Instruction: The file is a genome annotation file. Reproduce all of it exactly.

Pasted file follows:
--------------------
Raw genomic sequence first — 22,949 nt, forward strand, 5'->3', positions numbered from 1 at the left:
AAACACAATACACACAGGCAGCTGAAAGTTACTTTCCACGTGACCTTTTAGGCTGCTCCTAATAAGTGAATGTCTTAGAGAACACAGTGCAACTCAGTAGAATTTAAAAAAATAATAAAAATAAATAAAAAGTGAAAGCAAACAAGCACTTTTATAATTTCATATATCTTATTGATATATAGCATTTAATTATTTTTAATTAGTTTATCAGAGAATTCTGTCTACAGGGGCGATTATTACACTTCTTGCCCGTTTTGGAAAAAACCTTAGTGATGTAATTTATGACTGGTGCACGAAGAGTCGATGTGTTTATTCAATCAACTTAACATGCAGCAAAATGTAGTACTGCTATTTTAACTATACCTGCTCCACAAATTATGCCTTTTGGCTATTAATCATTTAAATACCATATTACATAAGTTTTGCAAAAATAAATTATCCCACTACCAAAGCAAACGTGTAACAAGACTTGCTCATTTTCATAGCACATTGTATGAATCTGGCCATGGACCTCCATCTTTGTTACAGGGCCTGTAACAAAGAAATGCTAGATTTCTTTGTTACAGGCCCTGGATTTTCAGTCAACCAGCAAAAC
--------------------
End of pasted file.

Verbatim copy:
Raw genomic sequence first — 22,949 nt, forward strand, 5'->3', positions numbered from 1 at the left:
AAACACAATACACACAGGCAGCTGAAAGTTACTTTCCACGTGACCTTTTAGGCTGCTCCTAATAAGTGAATGTCTTAGAGAACACAGTGCAACTCAGTAGAATTTAAAAAAATAATAAAAATAAATAAAAAGTGAAAGCAAACAAGCACTTTTATAATTTCATATATCTTATTGATATATAGCATTTAATTATTTTTAATTAGTTTATCAGAGAATTCTGTCTACAGGGGCGATTATTACACTTCTTGCCCGTTTTGGAAAAAACCTTAGTGATGTAATTTATGACTGGTGCACGAAGAGTCGATGTGTTTATTCAATCAACTTAACATGCAGCAAAATGTAGTACTGCTATTTTAACTATACCTGCTCCACAAATTATGCCTTTTGGCTATTAATCATTTAAATACCATATTACATAAGTTTTGCAAAAATAAATTATCCCACTACCAAAGCAAACGTGTAACAAGACTTGCTCATTTTCATAGCACATTGTATGAATCTGGCCATGGACCTCCATCTTTGTTACAGGGCCTGTAACAAAGAAATGCTAGATTTCTTTGTTACAGGCCCTGGATTTTCAGTCAACCAGCAAAAC